Computer graphics systems today are able to produce highly realistic images. The realism has reached a level where an observer has difficulties telling whether an image is real or synthetic. The exception is when we try to compute a picture of a scene that really exists and compare the result to a photograph of the real scene. In this direct comparison, an observer quickly identifies the synthetic image. One of the problems is to model all the small geometrical details correctly. This is a problem that we will not consider. But even if we pick a simple experimental set up, where the objects in the scene have few geometrical details, a graphics system will still have a hard time predicting the result of taking a picture with a digital camera. The problem here is to model the optical properties of the materials correctly. In this chapter, we show how Lorenz–Mie theory enables us to compute the optical properties of turbid materials such that we can predict their appearance. To describe the entire process of predicting the appearance of amaterial, we include a description of the mathematical models used in realistic image synthesis.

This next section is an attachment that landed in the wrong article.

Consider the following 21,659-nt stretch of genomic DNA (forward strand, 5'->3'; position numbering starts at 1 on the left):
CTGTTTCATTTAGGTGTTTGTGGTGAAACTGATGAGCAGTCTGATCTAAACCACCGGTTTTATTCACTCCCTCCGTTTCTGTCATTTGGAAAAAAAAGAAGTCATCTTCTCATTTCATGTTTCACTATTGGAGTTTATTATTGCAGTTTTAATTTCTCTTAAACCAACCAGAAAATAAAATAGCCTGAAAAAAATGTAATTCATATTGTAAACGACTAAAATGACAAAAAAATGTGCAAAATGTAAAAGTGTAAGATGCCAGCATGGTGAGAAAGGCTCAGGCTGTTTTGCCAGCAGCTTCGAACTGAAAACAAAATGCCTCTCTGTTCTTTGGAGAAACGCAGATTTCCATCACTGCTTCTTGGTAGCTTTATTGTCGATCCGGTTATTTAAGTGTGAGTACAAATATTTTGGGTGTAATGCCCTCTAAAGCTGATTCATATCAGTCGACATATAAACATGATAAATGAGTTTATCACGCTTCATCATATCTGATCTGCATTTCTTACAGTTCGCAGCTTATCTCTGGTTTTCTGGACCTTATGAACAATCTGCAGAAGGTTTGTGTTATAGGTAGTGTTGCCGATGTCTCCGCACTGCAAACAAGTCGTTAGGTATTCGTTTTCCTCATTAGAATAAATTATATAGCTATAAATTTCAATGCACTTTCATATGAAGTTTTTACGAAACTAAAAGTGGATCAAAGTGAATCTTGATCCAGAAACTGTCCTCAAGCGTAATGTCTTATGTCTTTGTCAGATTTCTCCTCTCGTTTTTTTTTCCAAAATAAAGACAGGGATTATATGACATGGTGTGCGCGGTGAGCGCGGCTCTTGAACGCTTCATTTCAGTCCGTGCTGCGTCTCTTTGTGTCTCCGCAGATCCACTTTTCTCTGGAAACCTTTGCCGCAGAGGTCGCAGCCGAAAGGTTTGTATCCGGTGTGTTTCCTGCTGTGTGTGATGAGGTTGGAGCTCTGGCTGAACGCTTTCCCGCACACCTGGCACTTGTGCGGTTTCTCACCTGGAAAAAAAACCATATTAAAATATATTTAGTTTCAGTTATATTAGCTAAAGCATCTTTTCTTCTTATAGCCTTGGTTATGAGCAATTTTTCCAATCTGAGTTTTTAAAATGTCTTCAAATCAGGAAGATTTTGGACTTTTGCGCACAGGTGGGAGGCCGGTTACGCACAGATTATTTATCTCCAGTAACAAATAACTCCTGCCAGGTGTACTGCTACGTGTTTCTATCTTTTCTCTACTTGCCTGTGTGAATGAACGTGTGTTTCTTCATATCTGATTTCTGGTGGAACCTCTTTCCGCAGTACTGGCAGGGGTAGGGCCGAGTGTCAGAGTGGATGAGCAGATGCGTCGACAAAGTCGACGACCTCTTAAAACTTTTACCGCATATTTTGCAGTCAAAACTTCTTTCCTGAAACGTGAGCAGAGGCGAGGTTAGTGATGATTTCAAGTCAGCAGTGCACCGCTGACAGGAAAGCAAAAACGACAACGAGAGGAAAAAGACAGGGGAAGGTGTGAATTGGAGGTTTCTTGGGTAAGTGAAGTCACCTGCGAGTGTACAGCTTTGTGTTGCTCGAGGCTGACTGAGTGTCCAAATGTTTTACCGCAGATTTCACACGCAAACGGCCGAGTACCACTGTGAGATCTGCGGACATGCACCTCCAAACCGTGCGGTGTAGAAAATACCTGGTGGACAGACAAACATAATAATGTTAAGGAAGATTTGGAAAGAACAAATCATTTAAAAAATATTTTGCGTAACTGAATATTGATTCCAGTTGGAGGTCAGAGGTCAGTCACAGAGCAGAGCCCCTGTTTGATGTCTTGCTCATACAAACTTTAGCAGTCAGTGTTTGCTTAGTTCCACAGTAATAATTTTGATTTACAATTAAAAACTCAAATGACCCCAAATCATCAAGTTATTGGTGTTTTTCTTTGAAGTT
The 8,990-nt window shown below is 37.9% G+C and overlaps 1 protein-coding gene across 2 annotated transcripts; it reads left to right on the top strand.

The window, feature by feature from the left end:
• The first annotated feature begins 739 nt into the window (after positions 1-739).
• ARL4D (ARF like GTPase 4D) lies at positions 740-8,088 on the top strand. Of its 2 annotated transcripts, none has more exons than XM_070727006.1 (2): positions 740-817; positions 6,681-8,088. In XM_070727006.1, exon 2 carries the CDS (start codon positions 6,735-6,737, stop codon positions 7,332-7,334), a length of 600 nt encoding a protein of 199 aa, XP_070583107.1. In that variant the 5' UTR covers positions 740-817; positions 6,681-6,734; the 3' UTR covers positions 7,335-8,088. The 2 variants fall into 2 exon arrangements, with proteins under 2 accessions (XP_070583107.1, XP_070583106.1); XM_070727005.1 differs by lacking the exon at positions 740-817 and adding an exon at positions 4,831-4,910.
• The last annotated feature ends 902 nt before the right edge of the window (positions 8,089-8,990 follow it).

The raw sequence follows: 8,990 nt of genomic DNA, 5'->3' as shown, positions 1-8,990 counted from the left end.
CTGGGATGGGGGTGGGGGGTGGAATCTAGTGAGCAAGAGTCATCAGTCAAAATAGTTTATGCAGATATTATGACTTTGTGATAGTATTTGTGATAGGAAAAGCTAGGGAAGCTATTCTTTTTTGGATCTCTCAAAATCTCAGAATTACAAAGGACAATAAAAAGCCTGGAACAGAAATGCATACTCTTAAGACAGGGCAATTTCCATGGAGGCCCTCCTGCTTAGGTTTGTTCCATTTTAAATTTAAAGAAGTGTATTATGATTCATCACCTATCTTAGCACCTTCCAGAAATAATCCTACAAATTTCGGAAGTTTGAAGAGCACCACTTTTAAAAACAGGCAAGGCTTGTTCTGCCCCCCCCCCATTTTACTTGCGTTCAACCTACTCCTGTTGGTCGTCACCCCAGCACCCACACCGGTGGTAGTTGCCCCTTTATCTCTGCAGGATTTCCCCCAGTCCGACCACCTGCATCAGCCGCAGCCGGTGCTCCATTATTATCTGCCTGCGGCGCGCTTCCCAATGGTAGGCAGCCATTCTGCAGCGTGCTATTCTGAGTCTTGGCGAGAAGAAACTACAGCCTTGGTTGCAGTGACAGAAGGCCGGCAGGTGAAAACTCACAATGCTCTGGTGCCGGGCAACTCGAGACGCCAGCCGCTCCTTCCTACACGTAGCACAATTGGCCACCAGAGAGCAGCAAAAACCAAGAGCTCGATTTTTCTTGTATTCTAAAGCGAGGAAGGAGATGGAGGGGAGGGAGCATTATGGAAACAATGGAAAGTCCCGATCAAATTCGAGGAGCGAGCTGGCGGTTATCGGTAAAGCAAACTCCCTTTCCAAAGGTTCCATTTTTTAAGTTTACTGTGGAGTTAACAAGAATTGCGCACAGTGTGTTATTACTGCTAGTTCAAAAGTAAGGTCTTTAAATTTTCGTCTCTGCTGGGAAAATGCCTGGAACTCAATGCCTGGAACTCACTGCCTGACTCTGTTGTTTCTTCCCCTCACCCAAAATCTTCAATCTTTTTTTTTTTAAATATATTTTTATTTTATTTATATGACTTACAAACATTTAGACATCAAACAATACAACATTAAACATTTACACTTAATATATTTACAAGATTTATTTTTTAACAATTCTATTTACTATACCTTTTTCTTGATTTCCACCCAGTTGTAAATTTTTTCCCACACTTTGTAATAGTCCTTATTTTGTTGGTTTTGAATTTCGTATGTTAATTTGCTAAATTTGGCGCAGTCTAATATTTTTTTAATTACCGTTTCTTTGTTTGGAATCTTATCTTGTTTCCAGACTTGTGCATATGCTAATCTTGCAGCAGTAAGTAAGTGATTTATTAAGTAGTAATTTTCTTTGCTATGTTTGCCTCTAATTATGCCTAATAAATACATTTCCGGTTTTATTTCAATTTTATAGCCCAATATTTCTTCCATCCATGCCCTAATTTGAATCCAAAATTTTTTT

Springer Series in Optical Sciences: Basics and Applications, 2012, p. 101-133